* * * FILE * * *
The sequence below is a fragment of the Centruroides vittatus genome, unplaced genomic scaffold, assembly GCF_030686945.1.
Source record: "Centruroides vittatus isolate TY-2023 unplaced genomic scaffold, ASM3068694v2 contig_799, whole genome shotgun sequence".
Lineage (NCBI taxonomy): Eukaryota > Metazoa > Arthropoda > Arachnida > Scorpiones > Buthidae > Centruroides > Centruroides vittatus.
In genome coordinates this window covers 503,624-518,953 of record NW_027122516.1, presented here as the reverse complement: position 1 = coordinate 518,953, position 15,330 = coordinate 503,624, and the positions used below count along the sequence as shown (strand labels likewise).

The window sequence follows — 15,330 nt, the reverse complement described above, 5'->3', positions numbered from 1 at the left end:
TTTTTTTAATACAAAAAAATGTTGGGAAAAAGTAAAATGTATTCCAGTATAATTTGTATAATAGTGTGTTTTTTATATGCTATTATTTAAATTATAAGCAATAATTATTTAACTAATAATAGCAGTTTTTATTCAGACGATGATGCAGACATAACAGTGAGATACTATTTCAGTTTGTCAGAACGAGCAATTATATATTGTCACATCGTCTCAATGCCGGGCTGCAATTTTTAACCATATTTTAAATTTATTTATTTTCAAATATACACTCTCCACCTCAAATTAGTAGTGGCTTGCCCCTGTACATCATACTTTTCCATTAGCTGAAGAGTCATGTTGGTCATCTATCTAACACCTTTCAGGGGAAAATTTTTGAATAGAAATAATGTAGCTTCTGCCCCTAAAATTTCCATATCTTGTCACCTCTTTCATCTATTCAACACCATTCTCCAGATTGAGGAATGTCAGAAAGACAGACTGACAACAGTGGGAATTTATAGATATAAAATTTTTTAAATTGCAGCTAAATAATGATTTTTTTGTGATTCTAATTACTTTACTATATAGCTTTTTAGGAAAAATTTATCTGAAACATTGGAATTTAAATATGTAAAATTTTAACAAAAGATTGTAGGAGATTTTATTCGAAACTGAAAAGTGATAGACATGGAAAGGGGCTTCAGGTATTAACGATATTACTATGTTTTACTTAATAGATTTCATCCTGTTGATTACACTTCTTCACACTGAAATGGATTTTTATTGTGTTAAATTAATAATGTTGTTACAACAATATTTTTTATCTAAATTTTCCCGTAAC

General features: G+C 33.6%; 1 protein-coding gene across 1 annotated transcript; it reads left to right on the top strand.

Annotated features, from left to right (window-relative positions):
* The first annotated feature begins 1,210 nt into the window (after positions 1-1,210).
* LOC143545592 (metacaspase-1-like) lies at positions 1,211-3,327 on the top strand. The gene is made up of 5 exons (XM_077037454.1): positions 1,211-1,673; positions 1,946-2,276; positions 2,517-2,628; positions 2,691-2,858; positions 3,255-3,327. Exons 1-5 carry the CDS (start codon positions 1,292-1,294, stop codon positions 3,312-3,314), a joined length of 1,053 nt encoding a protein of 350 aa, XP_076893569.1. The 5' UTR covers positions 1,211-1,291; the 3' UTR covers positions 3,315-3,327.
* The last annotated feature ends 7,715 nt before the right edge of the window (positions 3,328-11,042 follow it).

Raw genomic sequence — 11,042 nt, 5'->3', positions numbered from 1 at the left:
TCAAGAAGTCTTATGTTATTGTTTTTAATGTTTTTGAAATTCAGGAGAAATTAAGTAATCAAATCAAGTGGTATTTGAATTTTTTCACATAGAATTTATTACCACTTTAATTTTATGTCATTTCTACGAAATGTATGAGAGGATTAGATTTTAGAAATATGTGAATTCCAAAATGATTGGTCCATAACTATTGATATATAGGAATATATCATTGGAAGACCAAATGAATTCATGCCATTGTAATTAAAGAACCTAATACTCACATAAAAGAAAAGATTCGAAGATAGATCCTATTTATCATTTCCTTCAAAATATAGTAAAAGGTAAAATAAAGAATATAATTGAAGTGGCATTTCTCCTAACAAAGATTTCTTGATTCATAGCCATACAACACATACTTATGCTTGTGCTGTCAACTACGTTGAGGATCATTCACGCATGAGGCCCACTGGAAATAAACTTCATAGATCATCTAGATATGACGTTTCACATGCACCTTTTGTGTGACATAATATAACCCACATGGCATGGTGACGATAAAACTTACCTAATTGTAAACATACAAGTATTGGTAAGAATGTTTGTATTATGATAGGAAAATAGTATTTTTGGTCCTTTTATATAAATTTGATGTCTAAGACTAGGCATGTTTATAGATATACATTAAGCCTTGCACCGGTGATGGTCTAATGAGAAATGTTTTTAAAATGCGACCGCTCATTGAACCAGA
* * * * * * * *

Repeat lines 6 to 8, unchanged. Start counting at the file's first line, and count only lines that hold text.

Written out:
TTTTTTTAATACAAAAAAATGTTGGGAAAAAGTAAAATGTATTCCAGTATAATTTGTATAATAGTGTGTTTTTTATATGCTATTATTTAAATTATAAGCAATAATTATTTAACTAATAATAGCAGTTTTTATTCAGACGATGATGCAGACATAACAGTGAGATACTATTTCAGTTTGTCAGAACGAGCAATTATATATTGTCACATCGTCTCAATGCCGGGCTGCAATTTTTAACCATATTTTAAATTTATTTATTTTCAAATATACACTCTCCACCTCAAATTAGTAGTGGCTTGCCCCTGTACATCATACTTTTCCATTAGCTGAAGAGTCATGTTGGTCATCTATCTAACACCTTTCAGGGGAAAATTTTTGAATAGAAATAATGTAGCTTCTGCCCCTAAAATTTCCATATCTTGTCACCTCTTTCATCTATTCAACACCATTCTCCAGATTGAGGAATGTCAGAAAGACAGACTGACAACAGTGGGAATTTATAGATATAAAATTTTTTAAATTGCAGCTAAATAATGATTTTTTTGTGATTCTAATTACTTTACTATATAGCTTTTTAGGAAAAATTTATCTGAAACATTGGAATTTAAATATGTAAAATTTTAACAAAAGATTGTAGGAGATTTTATTCGAAACTGAAAAGTGATAGACATGGAAAGGGGCTTCAGGTATTAACGATATTACTATGTTTTACTTAATAGATTTCATCCTGTTGATTACACTTCTTCACACTGAAATGGATTTTTATTGTGTTAAATTAATAATGTTGTTACAACAATATTTTTTATCTAAATTTTCCCGTAAC

General features: G+C 33.6%; 1 protein-coding gene across 1 annotated transcript; it reads left to right on the top strand.

Annotated features, from left to right (window-relative positions):